By Artists For Artists

Teagan McLarnan: A Link Between Past and Present

Minimalism of Egg Tempera Paintings

Teagan McLarnan, a young California-based artist, shines a light on a forgotten medium and makes it contemporary by using the ancient art of egg tempera. This entails making her paints and gesso boards from scratch using egg, pigment, and rabbit skin glue in a painstakingly patient process. McLarnan is dedicated to the old-world craft, creating strikingly intricate and soul-touching visuals that scream with simplicity and pop-realism. From her gorgeously sumptuous food studies found in the “Farm to Fork” series to her radically wholesome and contemporary portrayal of the rawness of femininity in her female nude series “Lines”, Teagan McLarnan certainly goes the extra mile to present a unique dedication and organic aesthetic.

Untitled Painting by Teagan McLarnan, egg tempera on panel, 2019

McLarnan’s family avidly supported her artistic ambition and provided her with personal oil painting tuition during her time at high school. “My dad was a professional baseball player and would give me countless one on one motivational talks to pursue my dream of becoming a professional artist.” During her art lessons, McLarnan copied some of the most recognized artists’ works learning the way they manipulated materials and created their masterpieces. This is where she gained respect and interest in traditional painting methods; she later attended Lyme Academy College of Fine Arts in Connecticut.

"Lemon Blueberry Pie" by Teagan McLarnan, egg tempera on panel

“At Lyme Academy, I learned how to build my own wood panels, create traditional gesso with marble dust and rabbit skin glue, as well as make egg tempera. I believe that I ended up in the style that I am currently working in because of all the master copies I did and how obsessive I became in the pursuit to be as good as them.”

"Succulent Garden" by Teagan McLarnan, egg tempera on panel, 2017

McLarnan begins her patient process with concept sketches and then sets to work creating her fresh materials, applying gesso to her panels and new batches of egg tempera daily by mixing egg and pigment together. “Egg Tempera is very transparent so it takes multiple layers of paint to build up the color. Also, Egg Tempera does not blend like other paints such as oils; it takes thousands of tiny strokes and cross-hatching to get the illusion of blended colors and forms.” The intricate application of thousands of separate strokes is a testament to the unique, detailed beauty of McLarnan’s pieces, from the shine of fruit skin to the blood translucently shining through a knee joint, this process creates a truly striking realism with a contemporary stylisation.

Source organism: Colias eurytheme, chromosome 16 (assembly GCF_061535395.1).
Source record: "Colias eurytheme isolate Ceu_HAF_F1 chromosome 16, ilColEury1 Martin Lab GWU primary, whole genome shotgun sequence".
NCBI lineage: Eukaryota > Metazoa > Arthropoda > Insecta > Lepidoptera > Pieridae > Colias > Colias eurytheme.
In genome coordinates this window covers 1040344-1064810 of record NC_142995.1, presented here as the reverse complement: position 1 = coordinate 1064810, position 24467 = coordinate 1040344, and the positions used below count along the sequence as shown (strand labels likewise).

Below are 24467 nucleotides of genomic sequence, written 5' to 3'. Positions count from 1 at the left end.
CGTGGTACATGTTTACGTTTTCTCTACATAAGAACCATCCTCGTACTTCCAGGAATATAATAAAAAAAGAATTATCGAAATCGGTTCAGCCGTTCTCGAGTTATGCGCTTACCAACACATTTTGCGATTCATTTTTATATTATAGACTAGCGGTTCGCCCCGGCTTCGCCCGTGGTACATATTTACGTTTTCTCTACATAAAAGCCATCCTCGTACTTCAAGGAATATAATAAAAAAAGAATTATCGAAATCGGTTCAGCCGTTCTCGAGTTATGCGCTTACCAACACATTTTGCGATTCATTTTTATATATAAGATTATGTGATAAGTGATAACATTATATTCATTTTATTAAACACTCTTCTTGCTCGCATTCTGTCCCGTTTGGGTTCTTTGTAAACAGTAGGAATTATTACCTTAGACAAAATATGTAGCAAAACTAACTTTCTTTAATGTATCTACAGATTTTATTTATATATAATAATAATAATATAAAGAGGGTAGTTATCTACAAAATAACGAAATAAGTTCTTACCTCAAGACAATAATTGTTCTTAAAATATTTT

"Keep It Simple, Stupid" by Teagan McLarnan, egg tempera on panel, 2018
"Line Thoughts" by Teagan McLarnan, egg tempera on panel, 2018

“I try to make every stroke count and have a purpose. Although my subjects are usually very complex I contrast them with simplistic backgrounds and negative space – It’s all about push and pull and I think some pieces are more successful than others. My motto is ‘keep it simple, stupid’.”

Untitled Painting by Teagan McLarnan, egg tempera on panel, 2018

Her bold and beautiful representation of women serves as a direct contrast between historical representations, often painted idealistically like a gem to be admired by men; her work serves as an honest and empowering display of skin, fat, blood and bone structure, celebrating the raw, imperfect humanism that women wear.

“I am trying to figure out all the pieces of the puzzle that is the “art world”. I am so incredibly driven and know that no matter what the obstacles and challenges I face and already have faced is worth it. I have big dreams and expectations and will do everything in my power to achieve them. Because of my age, I think there are so many possibilities and to be a dreamer is the most exciting thing of all. Nothing can stop me.”

All images copyright of Teagan McLarnan

You can view more work by Teagan on her Instagram and website.

Article written by Kate Smith

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